Frosh, Stephen (2003) Psychoanalysis, Nazism and "Jewish science". International Journal of Psychoanalysis 84 (5), pp. 1315-1332. ISSN 0020-7578.
Download (81kB) | Preview
In this paper the author offers a partial examination of the troubled history of psychoanalysis in Germany during the Nazi period. Of particular interest is the impact on psychoanalysis of its 'Jewish origins'--something denigrated by the Nazis but reclaimed by more recent Jewish and other scholars. The author traces the rapid decline of the pre-Nazi psychoanalytic institutions under the sway of a policy of appeasement and collaboration, paying particular attention to the continuation of some forms of psychoanalytic practice within the 'Göring Institute'. He suggests that a feature of this history was the anti-Semitism evidenced by some non-Jewish psychoanalysts, which revealed an antagonism towards their own positioning as followers of the 'Jewish science'.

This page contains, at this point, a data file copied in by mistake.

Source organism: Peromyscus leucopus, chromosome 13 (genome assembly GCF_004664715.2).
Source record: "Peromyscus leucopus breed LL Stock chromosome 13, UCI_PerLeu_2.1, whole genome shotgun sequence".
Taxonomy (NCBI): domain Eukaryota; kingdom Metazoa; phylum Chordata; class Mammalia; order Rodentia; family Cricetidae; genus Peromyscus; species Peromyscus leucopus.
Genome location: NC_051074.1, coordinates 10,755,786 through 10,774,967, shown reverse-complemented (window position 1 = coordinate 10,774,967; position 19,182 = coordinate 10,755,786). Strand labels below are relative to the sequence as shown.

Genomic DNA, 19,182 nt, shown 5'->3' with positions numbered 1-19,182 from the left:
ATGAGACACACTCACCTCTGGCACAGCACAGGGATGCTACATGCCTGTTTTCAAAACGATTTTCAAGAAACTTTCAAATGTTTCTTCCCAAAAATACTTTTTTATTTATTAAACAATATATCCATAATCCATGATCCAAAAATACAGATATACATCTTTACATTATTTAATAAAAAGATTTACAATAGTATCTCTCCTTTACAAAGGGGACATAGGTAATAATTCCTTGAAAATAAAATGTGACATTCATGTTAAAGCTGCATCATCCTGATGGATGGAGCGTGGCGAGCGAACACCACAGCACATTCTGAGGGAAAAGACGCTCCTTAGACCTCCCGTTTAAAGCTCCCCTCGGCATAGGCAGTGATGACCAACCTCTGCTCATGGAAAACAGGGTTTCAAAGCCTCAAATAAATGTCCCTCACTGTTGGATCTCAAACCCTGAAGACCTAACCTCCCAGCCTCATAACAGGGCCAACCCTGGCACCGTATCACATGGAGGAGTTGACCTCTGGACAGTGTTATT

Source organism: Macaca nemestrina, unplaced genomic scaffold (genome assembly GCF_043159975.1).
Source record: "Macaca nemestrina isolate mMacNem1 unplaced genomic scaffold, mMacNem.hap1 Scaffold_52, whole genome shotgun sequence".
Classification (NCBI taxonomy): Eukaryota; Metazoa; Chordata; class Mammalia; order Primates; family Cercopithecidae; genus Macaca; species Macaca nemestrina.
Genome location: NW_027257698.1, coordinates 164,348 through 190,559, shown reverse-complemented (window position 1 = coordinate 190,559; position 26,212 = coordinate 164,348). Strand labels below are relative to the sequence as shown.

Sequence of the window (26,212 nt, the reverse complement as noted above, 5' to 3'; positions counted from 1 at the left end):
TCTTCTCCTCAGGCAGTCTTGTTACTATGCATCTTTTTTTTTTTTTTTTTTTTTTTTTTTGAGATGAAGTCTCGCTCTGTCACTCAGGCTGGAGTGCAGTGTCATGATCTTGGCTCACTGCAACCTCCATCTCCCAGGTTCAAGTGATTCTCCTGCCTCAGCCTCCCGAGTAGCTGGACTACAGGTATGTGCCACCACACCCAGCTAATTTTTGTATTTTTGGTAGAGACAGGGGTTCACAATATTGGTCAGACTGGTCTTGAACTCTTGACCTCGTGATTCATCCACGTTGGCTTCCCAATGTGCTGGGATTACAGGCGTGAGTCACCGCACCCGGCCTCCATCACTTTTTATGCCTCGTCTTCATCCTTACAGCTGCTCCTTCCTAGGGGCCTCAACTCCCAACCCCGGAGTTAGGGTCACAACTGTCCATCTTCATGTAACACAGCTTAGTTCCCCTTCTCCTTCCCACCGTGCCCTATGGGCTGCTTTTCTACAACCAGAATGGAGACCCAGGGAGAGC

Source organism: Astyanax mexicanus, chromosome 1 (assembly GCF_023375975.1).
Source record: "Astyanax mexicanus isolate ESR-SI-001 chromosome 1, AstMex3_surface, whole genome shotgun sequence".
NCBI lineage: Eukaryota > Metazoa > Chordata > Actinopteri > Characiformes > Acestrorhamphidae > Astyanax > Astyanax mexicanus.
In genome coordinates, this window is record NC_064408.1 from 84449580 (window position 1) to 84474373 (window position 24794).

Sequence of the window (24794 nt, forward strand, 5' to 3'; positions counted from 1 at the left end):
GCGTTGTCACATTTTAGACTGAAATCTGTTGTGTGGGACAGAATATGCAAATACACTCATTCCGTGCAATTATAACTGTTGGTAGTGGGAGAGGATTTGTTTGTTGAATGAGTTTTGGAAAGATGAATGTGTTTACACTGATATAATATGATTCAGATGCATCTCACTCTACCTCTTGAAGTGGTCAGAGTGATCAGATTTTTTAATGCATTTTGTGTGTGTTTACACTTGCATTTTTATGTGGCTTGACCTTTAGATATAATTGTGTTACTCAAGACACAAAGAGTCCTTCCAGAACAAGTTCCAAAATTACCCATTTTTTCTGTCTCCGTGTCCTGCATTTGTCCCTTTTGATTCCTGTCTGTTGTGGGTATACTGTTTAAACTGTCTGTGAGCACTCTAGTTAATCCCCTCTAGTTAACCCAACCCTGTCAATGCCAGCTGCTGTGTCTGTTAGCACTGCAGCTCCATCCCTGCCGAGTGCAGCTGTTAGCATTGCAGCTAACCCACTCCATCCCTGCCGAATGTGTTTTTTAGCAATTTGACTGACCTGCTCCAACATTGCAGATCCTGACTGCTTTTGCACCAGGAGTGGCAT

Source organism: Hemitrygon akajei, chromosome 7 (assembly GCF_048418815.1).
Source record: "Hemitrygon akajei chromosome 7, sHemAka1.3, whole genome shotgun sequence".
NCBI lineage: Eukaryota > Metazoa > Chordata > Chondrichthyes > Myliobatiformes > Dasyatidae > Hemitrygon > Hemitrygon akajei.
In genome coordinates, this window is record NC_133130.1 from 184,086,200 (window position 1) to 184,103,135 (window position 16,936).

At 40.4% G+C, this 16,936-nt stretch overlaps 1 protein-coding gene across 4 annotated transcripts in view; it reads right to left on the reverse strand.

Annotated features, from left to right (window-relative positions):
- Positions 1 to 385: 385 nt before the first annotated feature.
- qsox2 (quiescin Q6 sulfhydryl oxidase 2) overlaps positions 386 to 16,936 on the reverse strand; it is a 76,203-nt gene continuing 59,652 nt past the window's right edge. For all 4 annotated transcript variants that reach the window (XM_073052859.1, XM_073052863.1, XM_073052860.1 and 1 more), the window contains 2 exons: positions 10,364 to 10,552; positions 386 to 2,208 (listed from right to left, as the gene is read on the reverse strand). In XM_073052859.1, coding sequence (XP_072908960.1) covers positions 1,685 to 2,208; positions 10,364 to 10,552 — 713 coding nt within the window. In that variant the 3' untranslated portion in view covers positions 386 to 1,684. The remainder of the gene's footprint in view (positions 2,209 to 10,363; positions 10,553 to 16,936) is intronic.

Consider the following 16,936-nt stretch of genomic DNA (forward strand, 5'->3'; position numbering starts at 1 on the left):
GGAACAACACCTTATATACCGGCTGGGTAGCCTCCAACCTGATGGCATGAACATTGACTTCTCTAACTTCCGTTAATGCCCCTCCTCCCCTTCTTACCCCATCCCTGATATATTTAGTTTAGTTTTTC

|Keyword(s) / Subject(s):||anti-semitism, german psychoanalysis, goring institute, 'jewish science', nazism|
|School or Research Centre:||Birkbeck Schools and Research Centres > School of Science > Psychological Sciences
Birkbeck Schools and Research Centres > School of Social Sciences, History and Philosophy > Psychosocial Studies
|Date Deposited:||16 Mar 2005|
|Last Modified:||17 Apr 2013 12:32|
Archive Staff Only (login required)